7:00pm Welcome and Introductions
Franklin Vagnone
President and CEO
Old Salem Museums & Gardens
Flora Ann Bynum Keynote Lecture
“Black Landscapes Matter”
Kofi Boon, ASLA
Professor of Landscape Architecture
North Carolina University College of Design
Dinner on your own.

Friday, September 27
8:30am Conference Registration
9:00am Introduction
Dr. Andrew Gurstelle
Academic Director
Wake Forest University Museum of Anthropology
 9:10am Landscapes of Enslavement in West Africa
Dr. Louis P. Nelson
Professor of Architectural History and Vice Provost for Academic Outreach
University of Virginia
 10:00am Making Mitchelville: Freedom on the South Carolina Sea Islands, 1861-1893
Dana E. Byrd
Assistant Professor of Art History
Bowdoin College
 10:45 Break
11:00am Introduction
Dr. Andrew Gurstelle
Academic Director
Wake Forest University Museum of Anthropology
11:10am Reversing the Narrative: Using Archaeology to Bring the Enslaved Community into Focus at James Madison’s Montpelier
Matthew B. Reeves
Director of Archaeology and Landscape Restoration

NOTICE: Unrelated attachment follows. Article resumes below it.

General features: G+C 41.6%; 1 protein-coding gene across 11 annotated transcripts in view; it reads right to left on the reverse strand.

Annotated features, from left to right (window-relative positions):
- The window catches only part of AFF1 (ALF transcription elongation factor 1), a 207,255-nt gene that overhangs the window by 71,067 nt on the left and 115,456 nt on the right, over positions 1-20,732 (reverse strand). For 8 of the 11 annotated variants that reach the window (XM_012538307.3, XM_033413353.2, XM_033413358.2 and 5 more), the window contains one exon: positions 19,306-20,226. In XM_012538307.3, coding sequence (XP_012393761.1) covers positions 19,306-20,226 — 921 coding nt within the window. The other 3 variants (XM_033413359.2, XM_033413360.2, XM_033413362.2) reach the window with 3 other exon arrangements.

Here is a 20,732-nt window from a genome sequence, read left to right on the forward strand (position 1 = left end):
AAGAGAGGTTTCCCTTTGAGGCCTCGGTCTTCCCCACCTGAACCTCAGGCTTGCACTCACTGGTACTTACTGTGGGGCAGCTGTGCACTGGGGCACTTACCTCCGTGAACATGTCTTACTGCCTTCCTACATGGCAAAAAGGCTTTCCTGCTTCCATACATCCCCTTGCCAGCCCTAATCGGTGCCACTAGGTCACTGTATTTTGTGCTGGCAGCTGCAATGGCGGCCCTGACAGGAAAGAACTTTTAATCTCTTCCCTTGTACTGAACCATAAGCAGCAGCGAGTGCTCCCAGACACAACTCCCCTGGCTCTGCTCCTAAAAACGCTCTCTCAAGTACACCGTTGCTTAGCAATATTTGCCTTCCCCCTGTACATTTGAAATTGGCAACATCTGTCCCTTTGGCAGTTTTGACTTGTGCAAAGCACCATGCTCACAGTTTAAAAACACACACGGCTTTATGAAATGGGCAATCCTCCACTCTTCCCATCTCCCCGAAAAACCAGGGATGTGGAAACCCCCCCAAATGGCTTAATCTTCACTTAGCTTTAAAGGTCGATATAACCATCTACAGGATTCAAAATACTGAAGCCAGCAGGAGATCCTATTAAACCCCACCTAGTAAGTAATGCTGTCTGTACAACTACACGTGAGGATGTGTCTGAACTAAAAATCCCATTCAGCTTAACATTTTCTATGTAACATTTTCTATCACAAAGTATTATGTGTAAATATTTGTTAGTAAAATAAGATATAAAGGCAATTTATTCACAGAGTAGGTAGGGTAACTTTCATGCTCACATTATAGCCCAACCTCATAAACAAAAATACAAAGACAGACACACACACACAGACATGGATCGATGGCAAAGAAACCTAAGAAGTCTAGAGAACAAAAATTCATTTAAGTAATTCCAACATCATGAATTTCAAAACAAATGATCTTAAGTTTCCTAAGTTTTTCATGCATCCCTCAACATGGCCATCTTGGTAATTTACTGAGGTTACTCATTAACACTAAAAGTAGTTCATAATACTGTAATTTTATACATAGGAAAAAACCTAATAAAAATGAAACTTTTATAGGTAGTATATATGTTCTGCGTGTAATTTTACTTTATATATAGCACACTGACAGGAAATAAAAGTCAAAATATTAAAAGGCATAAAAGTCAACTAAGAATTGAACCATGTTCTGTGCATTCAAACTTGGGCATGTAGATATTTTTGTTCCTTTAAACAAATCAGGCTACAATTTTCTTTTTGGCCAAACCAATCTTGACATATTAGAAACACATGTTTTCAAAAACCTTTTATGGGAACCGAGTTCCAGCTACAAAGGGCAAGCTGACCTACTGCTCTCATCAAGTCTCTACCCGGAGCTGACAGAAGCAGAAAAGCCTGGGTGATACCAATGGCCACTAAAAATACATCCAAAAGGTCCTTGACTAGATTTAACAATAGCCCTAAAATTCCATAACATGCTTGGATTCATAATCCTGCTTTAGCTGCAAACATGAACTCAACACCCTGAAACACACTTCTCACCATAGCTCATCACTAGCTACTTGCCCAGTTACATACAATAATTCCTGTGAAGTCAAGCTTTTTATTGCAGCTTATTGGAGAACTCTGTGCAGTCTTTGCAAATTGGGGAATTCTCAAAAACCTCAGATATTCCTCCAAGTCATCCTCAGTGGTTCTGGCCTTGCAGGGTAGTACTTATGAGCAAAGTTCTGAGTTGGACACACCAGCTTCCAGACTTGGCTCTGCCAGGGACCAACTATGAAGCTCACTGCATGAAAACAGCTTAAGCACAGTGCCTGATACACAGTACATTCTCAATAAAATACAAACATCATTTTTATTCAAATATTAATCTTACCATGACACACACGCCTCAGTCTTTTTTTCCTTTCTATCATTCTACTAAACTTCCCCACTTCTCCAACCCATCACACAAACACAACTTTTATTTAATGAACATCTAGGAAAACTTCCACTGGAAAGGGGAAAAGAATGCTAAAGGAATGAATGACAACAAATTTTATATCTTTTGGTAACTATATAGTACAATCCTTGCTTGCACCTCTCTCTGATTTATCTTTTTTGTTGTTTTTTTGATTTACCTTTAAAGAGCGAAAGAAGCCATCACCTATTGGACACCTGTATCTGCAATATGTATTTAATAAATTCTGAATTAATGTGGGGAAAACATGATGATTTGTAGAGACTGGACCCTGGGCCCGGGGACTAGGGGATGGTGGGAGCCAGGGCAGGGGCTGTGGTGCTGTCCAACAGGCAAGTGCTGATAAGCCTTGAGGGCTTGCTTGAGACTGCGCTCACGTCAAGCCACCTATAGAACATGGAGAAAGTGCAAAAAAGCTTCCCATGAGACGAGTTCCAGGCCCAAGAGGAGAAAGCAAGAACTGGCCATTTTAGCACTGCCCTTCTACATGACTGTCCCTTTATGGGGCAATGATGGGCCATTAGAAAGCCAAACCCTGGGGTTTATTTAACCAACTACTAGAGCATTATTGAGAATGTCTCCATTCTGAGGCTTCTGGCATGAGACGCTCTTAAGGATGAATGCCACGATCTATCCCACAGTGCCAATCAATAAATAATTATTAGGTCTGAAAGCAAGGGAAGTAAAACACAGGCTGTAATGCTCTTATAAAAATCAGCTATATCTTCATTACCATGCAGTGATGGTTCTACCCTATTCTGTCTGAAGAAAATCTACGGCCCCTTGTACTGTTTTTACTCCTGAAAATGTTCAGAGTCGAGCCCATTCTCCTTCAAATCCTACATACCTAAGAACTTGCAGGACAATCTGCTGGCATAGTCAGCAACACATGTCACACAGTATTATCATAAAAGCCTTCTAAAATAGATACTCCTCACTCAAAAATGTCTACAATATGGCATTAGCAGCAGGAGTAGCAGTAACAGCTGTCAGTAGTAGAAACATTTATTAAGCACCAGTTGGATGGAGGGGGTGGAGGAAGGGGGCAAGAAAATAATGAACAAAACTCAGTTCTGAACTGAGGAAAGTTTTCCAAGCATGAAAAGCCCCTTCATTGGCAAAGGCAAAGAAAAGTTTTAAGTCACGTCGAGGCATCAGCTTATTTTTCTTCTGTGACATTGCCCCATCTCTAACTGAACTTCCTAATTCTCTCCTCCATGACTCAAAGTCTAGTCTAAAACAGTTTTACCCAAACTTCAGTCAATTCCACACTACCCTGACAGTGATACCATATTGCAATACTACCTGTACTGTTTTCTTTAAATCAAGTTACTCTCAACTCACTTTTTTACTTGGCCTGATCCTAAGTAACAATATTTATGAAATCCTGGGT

James Madison’s Montpelier
12:00pm Archaeology and the Landscape of Enslavement in Charleston, South Carolina
Martha Zierden
Curator of Archaeology
The Charleston Museum
 12:45pm Lunch
1:45pm Introduction
Dr. Anthony S. Parent, Jr., PhD
Professor of History and American Ethnic Studies
Wake Forest University
1:55pm “As you draw nearer, new beauties discover themselves”: Planting Landscapes of Isolation and Control in
Barbados and South Carolina
Erin Holms, PhD
Andrew W. Mellon Post-Doctoral Curatorial Fellow
The American Philosophical Society
 2:20pm Seeing Enslavement at the Heyward-Washington House 
Sarah Platt
PhD Candidate, Syracuse University
Archaeological Analyst, Digital Archaeological Archive of Comparative Slavery at Monticello